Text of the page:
Netherlands risks losing leading position as knowledge nation
The Netherlands is a leading knowledge nation and would like to enhance its international reputation as such. To retain its leading position, the Netherlands must continue to invest in research and development (R&D), requiring action by both the government and industry.
Dutch R&D investments are low on the international scale
In 2014, the European Union set itself the goal of having R&D investments exceed 3% of GDP by 2020. These include investments by both the public and private sectors. At that time, the Netherlands set itself a lower target: 2.5% of GDP. In recent years, the Netherlands has consistently invested around 2% of GDP in R&D, falling well short of its goal of 2.5%. In 2015, R&D investments only reached 1.99% of GDP.
The Netherlands invests less in research and development than the OECD average, and is therefore at risk of running up a knowledge deficit relative to other countries both in Europe and beyond. This would have far-reaching consequences for the Netherlands’ international competitive position. The Royal Netherlands Academy of Arts and Sciences (KNAW) issued a warning to this effect in its recent advisory report entitled ‘De aantrekkelijkheid van Nederland als onderzoeksland’ [The appeal of the Netherlands as a research destination] (p. 34):
‘After an initial increase earlier this century, R&D expenditure per researcher in the Netherlands in 2010 and 2012 dropped. Sweden shows an even more pronounced drop after 2012. Although the situation is stable in the United Kingdom, R&D spending per researcher in the US, Germany and China is on the rise (UNESCO 2017). If these trends continue, the Netherlands’ competitive position will be adversely affected.’
In its report titled Houd de basis gezond – prioriteiten voor extra investeringen in onderzoek en innovatie [Maintaining a healthy basis – priorities for additional investments in research and innovation], the Advisory Council for Science, Technology and Innovation (AWTI) already warned that the Netherlands would need to increase its R&D investments if it wishes to retain its leading research position. According to the AWTI, government investments are key to motivating private-sector investments in R&D.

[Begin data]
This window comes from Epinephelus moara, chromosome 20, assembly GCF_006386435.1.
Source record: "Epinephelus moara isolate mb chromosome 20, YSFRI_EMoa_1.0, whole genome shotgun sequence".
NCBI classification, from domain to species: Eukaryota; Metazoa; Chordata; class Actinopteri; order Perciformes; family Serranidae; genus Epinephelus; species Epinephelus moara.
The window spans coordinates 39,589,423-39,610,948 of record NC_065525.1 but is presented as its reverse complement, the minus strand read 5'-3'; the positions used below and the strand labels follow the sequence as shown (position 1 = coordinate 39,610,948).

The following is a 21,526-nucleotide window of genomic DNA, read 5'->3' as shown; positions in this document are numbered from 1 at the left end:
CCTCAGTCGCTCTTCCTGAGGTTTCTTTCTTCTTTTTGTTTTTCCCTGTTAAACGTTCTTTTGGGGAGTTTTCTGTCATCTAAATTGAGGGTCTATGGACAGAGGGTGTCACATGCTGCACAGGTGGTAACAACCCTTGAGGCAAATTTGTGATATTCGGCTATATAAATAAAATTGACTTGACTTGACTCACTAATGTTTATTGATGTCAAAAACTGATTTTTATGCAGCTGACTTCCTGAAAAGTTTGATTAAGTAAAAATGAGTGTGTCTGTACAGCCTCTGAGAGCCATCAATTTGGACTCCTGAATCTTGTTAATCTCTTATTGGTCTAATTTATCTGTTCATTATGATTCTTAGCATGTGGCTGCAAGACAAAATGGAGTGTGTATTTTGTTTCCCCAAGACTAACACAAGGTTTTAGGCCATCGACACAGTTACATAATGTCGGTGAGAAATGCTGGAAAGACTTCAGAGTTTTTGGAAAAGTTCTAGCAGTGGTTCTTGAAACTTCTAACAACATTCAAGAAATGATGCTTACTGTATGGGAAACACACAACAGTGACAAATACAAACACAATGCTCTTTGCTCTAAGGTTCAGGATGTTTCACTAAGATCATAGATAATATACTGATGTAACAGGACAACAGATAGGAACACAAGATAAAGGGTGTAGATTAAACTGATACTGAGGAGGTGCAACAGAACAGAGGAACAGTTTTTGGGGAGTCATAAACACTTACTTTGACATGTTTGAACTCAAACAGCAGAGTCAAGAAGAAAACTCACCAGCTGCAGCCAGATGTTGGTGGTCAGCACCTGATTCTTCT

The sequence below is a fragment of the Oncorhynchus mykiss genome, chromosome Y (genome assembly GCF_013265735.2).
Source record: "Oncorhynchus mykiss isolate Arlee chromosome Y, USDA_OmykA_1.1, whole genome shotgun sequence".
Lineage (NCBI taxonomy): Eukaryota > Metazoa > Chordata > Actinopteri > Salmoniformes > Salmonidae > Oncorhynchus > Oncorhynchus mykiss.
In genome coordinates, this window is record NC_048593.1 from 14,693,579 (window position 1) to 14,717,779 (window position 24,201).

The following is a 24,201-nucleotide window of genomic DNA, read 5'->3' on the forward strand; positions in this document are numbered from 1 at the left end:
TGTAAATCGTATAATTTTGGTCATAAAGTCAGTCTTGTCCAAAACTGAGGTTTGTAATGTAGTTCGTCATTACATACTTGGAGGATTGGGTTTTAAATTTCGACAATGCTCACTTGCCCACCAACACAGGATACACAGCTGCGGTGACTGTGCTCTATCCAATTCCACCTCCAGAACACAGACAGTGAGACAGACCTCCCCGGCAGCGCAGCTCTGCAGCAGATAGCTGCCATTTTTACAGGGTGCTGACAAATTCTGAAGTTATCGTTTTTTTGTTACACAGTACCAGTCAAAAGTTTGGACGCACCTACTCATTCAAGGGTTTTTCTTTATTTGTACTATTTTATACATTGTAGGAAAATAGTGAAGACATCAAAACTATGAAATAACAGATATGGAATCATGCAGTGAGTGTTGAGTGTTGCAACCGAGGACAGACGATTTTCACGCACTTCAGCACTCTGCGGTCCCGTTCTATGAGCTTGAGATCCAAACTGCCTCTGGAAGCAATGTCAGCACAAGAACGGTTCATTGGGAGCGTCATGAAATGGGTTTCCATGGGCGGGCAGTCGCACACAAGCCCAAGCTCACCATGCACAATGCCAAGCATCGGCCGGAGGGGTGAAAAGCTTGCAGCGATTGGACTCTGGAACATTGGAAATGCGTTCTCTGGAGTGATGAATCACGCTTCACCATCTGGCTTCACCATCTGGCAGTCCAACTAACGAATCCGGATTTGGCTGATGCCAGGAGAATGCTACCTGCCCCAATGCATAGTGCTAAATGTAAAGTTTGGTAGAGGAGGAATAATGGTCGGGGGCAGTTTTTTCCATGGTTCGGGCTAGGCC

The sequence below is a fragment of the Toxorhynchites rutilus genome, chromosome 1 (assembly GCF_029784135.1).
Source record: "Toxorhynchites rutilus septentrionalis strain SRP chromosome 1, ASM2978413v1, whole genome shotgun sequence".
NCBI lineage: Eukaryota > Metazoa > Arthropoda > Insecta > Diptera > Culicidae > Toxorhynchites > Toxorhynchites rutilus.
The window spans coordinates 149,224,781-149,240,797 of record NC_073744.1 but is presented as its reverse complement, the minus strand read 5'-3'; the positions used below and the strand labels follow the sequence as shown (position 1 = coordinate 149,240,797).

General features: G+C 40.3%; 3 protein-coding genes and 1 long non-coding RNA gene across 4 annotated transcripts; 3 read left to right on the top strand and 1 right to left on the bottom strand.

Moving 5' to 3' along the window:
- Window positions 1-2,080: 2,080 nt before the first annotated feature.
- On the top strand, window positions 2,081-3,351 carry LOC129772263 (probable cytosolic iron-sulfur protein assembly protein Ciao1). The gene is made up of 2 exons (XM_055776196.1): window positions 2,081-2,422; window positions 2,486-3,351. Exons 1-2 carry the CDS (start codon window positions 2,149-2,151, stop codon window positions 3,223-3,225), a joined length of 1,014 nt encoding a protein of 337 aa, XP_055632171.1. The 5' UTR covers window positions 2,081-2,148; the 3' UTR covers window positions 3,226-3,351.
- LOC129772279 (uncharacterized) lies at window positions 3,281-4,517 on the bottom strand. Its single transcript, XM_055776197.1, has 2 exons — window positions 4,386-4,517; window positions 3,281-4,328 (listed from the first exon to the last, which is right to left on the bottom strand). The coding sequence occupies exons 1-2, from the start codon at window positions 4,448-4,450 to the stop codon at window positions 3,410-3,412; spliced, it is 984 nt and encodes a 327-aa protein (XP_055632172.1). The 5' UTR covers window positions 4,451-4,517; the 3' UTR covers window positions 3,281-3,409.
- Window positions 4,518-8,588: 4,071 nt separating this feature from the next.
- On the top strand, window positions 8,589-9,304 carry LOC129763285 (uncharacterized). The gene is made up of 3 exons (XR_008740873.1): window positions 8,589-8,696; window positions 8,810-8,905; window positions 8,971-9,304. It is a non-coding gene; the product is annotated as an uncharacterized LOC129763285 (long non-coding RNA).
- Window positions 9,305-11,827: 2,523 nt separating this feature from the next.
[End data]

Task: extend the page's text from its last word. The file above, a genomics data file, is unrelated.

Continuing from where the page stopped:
The good news is that the third Rutte cabinet earmarked an additional €400 million annually for R&D investments, including fundamental, groundbreaking and applied research. And although this is a good start, more is necessary in order to retain a leading position globally.
Dutch research: limited resources, (as yet) high impact
Despite the relatively limited scope of Dutch R&D investments, the citation impact of Dutch research is high: a large portion of Dutch publications are in the top 10%. The citation impact score is a measure of how often scientific publications are referenced: the more often publications are cited, the greater the impact of the articles.
Despite the relative scarcity of funding and research resources, Dutch researchers still manage to conduct high-quality incisive research. Dutch scientists are no stranger to collaboration with other researchers both in the Netherlands and abroad, as well as being very successful at acquiring European research grants.
The world scientific landscape is also shifting: China, for example, has made significant R&D investments in recent years, and both their total number of publications and the ratio of high-quality publications has grown exponentially. Net Chinese investments in R&D have now passed those of the EU. Germany has also recently made considerable investments in R&D, and will continue to intensify them in years to come. These investments were likewise accompanied by an increase in the number of publications and citations. To retain a strong international research position into the future, the Netherlands will therefore need to increase investments in research and development, demanding action from both the public and private sectors.